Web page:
Updated COVID-19-Related Marketing Guidelines – April 21, 2021

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On March 20, 2020, in light of the growing COVID-19 pandemic and its expected impacts in Illinois, the Illinois Power Agency adopted the following emergency amendment to its Adjustable Block Program and Illinois Solar for All Program Marketing Guidelines:

In-person marketing and solicitation: Given the public health emergency posed by the COVID-19 virus, in-person marketing or solicitation of photovoltaic system sales, installations, or financing; in-person marketing or solicitation of community solar subscriptions; or similar in-person solar marketing or solicitation activity are prohibited.

Clarifications and updates to this prohibition were offered on May 19, 2020; June 4, 2020; June 30, 2020; August 5, 2020; and October 7, 2020.

This update confirms that the IPA’s prohibition of door-to-door sales and solicitation remains in place while offering an additional clarification regarding its scope.

Regarding the basis for the IPA’s door-to-door sales prohibition, the statewide COVID-19 positivity rate (the percentage of positive tests across total tests given) is over 4% (whether as a measure of cases or tests), and daily totals for both confirmed cases and fatalities in Illinois remain a significant public health concern.  While the IPA is encouraged by climbing vaccination rates, efforts should continue to be made to protect against a recurrent spike in COVID-19 transmission through curbing unnecessary—and especially unwanted—person-to-person contact.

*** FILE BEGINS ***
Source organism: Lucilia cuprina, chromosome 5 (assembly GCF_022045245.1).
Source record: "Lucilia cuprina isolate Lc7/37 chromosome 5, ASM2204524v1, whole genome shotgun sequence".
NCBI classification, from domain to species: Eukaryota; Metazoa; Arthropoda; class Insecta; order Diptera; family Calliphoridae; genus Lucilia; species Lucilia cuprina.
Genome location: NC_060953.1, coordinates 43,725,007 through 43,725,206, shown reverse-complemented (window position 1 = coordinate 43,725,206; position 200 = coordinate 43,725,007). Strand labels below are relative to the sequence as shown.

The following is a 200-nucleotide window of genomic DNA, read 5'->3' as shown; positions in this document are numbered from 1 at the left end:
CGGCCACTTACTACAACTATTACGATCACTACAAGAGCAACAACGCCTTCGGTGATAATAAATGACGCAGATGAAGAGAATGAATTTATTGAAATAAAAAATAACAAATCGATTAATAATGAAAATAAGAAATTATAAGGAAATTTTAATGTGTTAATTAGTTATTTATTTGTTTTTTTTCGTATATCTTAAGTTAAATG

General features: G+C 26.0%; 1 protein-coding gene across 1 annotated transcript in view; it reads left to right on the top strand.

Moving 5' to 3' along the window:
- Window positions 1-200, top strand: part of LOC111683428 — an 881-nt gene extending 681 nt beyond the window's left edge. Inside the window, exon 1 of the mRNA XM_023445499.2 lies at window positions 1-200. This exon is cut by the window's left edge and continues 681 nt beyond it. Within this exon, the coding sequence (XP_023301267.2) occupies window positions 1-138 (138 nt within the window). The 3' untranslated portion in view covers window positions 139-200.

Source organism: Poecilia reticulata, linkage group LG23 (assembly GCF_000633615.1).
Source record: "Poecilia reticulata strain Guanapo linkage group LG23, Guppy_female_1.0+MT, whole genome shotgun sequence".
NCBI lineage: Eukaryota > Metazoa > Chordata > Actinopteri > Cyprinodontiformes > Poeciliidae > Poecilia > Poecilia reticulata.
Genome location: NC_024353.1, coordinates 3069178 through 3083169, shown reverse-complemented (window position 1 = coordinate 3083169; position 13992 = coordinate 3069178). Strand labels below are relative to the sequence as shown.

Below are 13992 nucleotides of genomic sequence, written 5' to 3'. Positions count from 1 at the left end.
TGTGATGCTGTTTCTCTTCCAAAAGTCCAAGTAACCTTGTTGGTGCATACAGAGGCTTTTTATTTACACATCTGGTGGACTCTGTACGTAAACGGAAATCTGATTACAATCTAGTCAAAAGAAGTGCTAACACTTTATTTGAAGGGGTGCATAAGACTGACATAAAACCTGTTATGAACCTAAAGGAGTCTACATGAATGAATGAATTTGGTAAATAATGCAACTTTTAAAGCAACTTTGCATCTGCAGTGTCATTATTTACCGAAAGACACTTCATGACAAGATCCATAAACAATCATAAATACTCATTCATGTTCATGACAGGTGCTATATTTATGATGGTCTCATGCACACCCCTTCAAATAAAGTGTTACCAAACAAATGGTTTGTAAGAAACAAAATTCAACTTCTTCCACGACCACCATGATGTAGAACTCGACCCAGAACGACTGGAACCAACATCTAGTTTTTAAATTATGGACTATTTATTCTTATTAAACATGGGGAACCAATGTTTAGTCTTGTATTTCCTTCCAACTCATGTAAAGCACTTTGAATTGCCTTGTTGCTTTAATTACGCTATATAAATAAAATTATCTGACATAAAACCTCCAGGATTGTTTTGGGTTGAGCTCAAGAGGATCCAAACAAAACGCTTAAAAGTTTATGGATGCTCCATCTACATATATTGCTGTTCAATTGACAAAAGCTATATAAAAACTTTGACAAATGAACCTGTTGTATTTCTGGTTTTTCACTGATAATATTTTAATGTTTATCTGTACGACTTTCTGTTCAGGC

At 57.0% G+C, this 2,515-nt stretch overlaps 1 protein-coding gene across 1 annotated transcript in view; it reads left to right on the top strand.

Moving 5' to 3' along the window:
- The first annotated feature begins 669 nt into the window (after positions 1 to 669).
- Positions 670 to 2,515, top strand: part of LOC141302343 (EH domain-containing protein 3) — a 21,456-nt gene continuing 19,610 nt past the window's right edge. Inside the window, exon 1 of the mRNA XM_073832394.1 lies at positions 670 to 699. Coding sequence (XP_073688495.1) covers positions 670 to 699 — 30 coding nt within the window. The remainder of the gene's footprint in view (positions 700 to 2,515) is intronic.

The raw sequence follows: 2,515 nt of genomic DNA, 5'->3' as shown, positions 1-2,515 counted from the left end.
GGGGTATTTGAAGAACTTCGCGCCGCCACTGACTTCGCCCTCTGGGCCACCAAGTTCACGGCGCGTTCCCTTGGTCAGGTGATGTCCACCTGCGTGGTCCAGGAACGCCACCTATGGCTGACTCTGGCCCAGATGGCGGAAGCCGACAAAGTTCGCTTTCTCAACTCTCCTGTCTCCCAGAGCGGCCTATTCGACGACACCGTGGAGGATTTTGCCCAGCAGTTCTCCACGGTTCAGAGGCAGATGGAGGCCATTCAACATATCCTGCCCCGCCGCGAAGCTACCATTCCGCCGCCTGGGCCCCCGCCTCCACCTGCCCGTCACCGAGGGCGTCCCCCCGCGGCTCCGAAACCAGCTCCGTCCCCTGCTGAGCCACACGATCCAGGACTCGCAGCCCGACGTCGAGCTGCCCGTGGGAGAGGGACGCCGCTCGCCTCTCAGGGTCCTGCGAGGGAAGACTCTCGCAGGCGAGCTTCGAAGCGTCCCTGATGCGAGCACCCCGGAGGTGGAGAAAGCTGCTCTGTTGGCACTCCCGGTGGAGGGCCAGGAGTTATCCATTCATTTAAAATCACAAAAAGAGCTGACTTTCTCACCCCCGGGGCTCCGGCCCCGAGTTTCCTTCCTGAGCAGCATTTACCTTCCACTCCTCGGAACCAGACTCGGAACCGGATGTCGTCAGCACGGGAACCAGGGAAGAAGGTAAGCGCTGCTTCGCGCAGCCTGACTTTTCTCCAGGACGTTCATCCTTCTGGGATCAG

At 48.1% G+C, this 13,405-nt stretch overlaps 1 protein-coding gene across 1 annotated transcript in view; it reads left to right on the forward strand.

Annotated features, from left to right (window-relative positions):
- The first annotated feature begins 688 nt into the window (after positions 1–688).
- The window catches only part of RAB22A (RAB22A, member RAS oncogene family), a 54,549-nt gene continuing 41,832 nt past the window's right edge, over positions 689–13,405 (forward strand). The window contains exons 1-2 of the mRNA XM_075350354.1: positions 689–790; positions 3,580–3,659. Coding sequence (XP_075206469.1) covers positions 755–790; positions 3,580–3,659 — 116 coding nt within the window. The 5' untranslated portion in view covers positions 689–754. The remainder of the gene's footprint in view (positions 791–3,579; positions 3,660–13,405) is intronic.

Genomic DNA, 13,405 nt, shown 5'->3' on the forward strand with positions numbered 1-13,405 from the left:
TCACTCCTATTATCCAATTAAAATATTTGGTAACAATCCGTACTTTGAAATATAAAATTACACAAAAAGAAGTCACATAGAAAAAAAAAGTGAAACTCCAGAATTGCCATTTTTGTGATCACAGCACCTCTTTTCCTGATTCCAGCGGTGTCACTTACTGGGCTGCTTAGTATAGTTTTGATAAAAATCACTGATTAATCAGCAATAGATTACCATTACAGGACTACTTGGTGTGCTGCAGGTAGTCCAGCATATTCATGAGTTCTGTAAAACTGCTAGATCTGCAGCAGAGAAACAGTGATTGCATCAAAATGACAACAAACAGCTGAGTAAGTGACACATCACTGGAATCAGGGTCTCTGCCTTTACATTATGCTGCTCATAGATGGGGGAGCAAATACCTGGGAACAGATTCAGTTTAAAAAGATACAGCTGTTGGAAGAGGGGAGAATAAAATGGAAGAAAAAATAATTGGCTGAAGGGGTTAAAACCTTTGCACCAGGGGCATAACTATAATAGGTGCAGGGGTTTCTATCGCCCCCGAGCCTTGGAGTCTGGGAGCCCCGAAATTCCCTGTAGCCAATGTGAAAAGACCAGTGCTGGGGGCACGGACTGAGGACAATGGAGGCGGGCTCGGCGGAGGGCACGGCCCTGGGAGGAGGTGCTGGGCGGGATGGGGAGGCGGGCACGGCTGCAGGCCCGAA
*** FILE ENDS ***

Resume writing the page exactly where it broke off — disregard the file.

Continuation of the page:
Thus, in the interest of protecting public health, door-to-door sales remains a prohibited sales channel under solar incentive programs administered by the IPA (the Adjustable Block Program and Illinois Solar for All Program) and entities found violating this prohibition may be suspended from program participation.

To respond to a common misperception, the IPA’s program-related prohibition does not legally bar such conduct generally.  Where otherwise consistent with state or local requirements, entities are not legally prohibited from door-to-door marketing of rooftop solar or community solar subscriptions.  However, as an entity tasked with administering public incentive funding to support those transactions, the IPA is dedicated to ensuring that an endorsement of transactions or vendors made through publicly administered funding should only be made for those operating in the broader public interest.